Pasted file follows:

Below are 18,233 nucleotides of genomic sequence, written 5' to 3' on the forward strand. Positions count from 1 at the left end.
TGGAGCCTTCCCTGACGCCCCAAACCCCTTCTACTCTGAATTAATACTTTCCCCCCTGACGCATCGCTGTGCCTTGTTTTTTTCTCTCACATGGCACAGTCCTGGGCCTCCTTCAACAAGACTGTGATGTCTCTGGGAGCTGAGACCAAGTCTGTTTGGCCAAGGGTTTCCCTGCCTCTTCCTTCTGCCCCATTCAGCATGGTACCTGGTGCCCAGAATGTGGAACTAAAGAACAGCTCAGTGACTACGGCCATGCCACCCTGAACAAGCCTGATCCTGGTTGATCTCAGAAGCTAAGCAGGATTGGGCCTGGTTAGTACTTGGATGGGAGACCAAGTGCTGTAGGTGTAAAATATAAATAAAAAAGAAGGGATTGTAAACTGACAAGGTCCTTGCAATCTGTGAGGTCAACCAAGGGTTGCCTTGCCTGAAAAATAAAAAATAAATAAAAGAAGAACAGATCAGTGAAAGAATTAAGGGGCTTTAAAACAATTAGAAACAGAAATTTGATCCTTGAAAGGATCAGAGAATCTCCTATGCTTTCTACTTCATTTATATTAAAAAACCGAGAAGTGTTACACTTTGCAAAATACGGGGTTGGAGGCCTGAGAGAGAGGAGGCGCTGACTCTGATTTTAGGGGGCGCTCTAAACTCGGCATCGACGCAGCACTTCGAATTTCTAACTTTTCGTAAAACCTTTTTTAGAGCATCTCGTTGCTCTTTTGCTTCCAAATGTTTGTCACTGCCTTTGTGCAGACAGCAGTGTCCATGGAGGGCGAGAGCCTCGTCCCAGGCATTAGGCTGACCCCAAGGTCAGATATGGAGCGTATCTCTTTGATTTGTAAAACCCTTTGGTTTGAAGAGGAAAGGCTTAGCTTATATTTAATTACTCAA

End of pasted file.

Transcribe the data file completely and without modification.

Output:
Below are 18,233 nucleotides of genomic sequence, written 5' to 3' on the forward strand. Positions count from 1 at the left end.
TGGAGCCTTCCCTGACGCCCCAAACCCCTTCTACTCTGAATTAATACTTTCCCCCCTGACGCATCGCTGTGCCTTGTTTTTTTCTCTCACATGGCACAGTCCTGGGCCTCCTTCAACAAGACTGTGATGTCTCTGGGAGCTGAGACCAAGTCTGTTTGGCCAAGGGTTTCCCTGCCTCTTCCTTCTGCCCCATTCAGCATGGTACCTGGTGCCCAGAATGTGGAACTAAAGAACAGCTCAGTGACTACGGCCATGCCACCCTGAACAAGCCTGATCCTGGTTGATCTCAGAAGCTAAGCAGGATTGGGCCTGGTTAGTACTTGGATGGGAGACCAAGTGCTGTAGGTGTAAAATATAAATAAAAAAGAAGGGATTGTAAACTGACAAGGTCCTTGCAATCTGTGAGGTCAACCAAGGGTTGCCTTGCCTGAAAAATAAAAAATAAATAAAAGAAGAACAGATCAGTGAAAGAATTAAGGGGCTTTAAAACAATTAGAAACAGAAATTTGATCCTTGAAAGGATCAGAGAATCTCCTATGCTTTCTACTTCATTTATATTAAAAAACCGAGAAGTGTTACACTTTGCAAAATACGGGGTTGGAGGCCTGAGAGAGAGGAGGCGCTGACTCTGATTTTAGGGGGCGCTCTAAACTCGGCATCGACGCAGCACTTCGAATTTCTAACTTTTCGTAAAACCTTTTTTAGAGCATCTCGTTGCTCTTTTGCTTCCAAATGTTTGTCACTGCCTTTGTGCAGACAGCAGTGTCCATGGAGGGCGAGAGCCTCGTCCCAGGCATTAGGCTGACCCCAAGGTCAGATATGGAGCGTATCTCTTTGATTTGTAAAACCCTTTGGTTTGAAGAGGAAAGGCTTAGCTTATATTTAATTACTCAA